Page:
Then why the hell are you lambasting me for assuming things when my assumption was perfectly and entirely correct? You do not own the code, ergo you could not assign the agreement. That means you do not have the rights to give away the code you wrote. The fact you have a license to distribute is entirely immaterial to what I said.

It's dangerous for Apple to receive code from anyone but the owner: if there is a contract dispute between you and those you consult with, Apple's rights to the code (even under the GPL / LGPL) could potentially change as a result of that dispute.

You may not like it, but the situation you just put Apple in is part of the reason they have these sorts of agreements.
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np237np237 on March 16th, 2011 01:07 pm (UTC)
Re: Two Options
You are considering everything from the point of view of a company who wishes to overthrow copyleft in order to publish a proprietary version of the code. Of course, they don’t want real copyleft, they want us to give away the code. This is precisely the problem.
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Adam Skutt [google.com] on March 16th, 2011 01:34 pm (UTC)
Re: Two Options
Yes, that's precisely why I'm harping on your ownership so much. No, I'm considering everything from the point of view from anyone who receives code from anyone else. Just because you believe it's solely a copyleft issue doesn't mean that's actually the case.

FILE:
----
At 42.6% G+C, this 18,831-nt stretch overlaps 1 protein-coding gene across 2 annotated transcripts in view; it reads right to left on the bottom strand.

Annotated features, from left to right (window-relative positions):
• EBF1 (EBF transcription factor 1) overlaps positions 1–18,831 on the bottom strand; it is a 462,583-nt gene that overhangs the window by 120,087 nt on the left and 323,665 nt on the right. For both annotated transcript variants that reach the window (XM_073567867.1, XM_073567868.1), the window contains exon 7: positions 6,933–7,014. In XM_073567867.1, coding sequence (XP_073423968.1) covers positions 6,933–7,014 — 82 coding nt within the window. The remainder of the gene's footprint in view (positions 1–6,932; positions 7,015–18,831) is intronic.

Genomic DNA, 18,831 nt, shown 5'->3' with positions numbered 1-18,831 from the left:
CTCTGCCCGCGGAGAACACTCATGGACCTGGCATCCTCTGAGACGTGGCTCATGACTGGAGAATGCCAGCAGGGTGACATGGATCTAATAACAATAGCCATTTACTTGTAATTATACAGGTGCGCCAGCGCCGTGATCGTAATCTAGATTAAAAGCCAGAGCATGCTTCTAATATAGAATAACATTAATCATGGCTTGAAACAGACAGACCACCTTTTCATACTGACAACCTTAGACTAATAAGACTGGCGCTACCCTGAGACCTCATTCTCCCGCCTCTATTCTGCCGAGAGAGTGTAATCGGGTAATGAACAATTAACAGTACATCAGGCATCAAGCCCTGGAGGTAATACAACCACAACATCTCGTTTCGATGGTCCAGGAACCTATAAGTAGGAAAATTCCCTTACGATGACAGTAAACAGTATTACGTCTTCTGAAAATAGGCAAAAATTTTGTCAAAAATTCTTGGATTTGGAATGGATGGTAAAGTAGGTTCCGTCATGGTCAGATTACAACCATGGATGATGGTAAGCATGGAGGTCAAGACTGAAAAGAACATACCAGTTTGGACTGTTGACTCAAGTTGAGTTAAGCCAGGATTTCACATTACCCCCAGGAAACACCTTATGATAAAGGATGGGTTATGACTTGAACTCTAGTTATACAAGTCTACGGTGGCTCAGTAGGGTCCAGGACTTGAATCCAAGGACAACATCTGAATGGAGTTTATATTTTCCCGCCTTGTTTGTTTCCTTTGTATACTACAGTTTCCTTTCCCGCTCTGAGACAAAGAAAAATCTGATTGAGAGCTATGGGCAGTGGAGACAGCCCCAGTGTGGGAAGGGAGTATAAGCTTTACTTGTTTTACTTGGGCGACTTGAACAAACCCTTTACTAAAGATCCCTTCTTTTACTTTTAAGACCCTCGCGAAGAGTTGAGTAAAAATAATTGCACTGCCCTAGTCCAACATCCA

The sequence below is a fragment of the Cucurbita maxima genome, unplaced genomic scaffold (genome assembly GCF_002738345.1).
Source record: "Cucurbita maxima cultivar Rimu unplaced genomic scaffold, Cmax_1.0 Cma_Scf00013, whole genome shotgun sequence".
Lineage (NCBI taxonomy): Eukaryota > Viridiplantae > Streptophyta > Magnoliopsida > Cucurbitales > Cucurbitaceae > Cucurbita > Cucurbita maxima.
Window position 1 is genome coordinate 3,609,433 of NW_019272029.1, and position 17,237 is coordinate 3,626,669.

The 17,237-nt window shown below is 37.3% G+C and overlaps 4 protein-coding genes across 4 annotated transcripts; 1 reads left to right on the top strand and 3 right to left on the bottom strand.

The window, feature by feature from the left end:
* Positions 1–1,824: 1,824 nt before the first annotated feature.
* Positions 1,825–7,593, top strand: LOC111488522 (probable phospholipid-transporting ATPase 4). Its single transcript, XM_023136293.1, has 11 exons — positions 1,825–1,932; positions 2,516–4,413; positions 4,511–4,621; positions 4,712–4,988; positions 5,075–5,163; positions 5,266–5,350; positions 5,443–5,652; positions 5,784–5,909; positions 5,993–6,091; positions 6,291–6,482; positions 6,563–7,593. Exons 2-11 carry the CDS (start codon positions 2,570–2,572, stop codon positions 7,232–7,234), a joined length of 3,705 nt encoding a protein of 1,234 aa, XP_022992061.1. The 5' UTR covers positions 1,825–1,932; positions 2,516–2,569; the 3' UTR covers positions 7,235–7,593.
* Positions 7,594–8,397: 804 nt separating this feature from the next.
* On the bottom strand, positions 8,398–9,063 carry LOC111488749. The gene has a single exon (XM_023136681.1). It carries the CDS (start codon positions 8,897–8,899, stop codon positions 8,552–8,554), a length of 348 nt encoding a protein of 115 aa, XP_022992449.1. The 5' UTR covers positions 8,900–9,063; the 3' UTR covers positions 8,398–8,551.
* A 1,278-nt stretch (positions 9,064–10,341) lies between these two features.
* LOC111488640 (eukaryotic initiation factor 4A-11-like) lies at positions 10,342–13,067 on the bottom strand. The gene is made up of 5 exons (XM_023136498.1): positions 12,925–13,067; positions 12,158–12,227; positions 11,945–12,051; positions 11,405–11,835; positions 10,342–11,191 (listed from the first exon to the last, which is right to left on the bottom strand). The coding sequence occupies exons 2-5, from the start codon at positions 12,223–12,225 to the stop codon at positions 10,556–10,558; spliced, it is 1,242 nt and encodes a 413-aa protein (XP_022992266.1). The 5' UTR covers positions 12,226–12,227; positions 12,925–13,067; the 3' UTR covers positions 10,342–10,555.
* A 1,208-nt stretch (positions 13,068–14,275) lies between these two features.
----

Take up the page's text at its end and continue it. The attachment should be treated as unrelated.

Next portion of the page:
Let's pretend Apple's proprietary version of CUPS does not exist, for the sake of this discussion. You give them the code you wrote, and they accept it and include it in their tree. Much later, you end up in a dispute over the terms of your contract with whomever hired you. In resolving the dispute, it's determined that you never had a license to distribute any code you wrote while working for them.

Guess who else can no longer use the code you wrote? Apple! Now, in the case of your patch, it's probably no big deal: they remove the code and life goes on. But what if the patch were a central part of CUPS and/or difficult to replace with an alternative solution? Now Apple has a much more serious problem.

You can, of course, replace Apple with any group accepting code from others in the above. You do not have to like it, but their desire for assignment is motivated by more than then their desire to create a proprietary version, even if that is their primary motivation. One of those motivations is to ensure that the actual copyright holder has approved the distribution.